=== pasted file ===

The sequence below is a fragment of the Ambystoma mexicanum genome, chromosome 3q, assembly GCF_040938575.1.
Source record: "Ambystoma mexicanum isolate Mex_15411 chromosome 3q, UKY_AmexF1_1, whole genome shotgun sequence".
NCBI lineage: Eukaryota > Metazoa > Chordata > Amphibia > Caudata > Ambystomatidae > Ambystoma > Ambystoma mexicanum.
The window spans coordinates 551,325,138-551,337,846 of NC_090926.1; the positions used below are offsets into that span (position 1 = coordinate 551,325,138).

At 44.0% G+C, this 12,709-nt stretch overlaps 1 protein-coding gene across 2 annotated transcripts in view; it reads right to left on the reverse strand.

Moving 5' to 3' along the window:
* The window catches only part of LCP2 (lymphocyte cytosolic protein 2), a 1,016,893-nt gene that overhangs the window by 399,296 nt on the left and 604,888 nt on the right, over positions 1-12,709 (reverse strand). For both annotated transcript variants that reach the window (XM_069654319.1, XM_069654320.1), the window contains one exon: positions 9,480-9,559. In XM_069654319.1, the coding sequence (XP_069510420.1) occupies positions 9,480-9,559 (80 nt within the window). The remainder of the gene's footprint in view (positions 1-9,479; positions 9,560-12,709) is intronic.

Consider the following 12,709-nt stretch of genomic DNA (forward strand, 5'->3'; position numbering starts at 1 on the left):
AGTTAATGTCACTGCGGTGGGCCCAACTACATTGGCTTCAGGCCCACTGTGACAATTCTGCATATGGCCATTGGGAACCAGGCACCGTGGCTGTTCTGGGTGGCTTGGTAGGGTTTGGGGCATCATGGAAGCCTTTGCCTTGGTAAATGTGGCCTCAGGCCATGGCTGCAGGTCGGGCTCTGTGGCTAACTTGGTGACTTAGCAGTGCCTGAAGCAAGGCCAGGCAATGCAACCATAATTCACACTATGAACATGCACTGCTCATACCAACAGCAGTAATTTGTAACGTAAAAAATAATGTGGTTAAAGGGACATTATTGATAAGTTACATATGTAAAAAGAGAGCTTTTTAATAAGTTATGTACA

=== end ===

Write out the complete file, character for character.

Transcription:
The sequence below is a fragment of the Ambystoma mexicanum genome, chromosome 3q, assembly GCF_040938575.1.
Source record: "Ambystoma mexicanum isolate Mex_15411 chromosome 3q, UKY_AmexF1_1, whole genome shotgun sequence".
NCBI lineage: Eukaryota > Metazoa > Chordata > Amphibia > Caudata > Ambystomatidae > Ambystoma > Ambystoma mexicanum.
The window spans coordinates 551,325,138-551,337,846 of NC_090926.1; the positions used below are offsets into that span (position 1 = coordinate 551,325,138).

At 44.0% G+C, this 12,709-nt stretch overlaps 1 protein-coding gene across 2 annotated transcripts in view; it reads right to left on the reverse strand.

Moving 5' to 3' along the window:
* The window catches only part of LCP2 (lymphocyte cytosolic protein 2), a 1,016,893-nt gene that overhangs the window by 399,296 nt on the left and 604,888 nt on the right, over positions 1-12,709 (reverse strand). For both annotated transcript variants that reach the window (XM_069654319.1, XM_069654320.1), the window contains one exon: positions 9,480-9,559. In XM_069654319.1, the coding sequence (XP_069510420.1) occupies positions 9,480-9,559 (80 nt within the window). The remainder of the gene's footprint in view (positions 1-9,479; positions 9,560-12,709) is intronic.

Consider the following 12,709-nt stretch of genomic DNA (forward strand, 5'->3'; position numbering starts at 1 on the left):
AGTTAATGTCACTGCGGTGGGCCCAACTACATTGGCTTCAGGCCCACTGTGACAATTCTGCATATGGCCATTGGGAACCAGGCACCGTGGCTGTTCTGGGTGGCTTGGTAGGGTTTGGGGCATCATGGAAGCCTTTGCCTTGGTAAATGTGGCCTCAGGCCATGGCTGCAGGTCGGGCTCTGTGGCTAACTTGGTGACTTAGCAGTGCCTGAAGCAAGGCCAGGCAATGCAACCATAATTCACACTATGAACATGCACTGCTCATACCAACAGCAGTAATTTGTAACGTAAAAAATAATGTGGTTAAAGGGACATTATTGATAAGTTACATATGTAAAAAGAGAGCTTTTTAATAAGTTATGTACA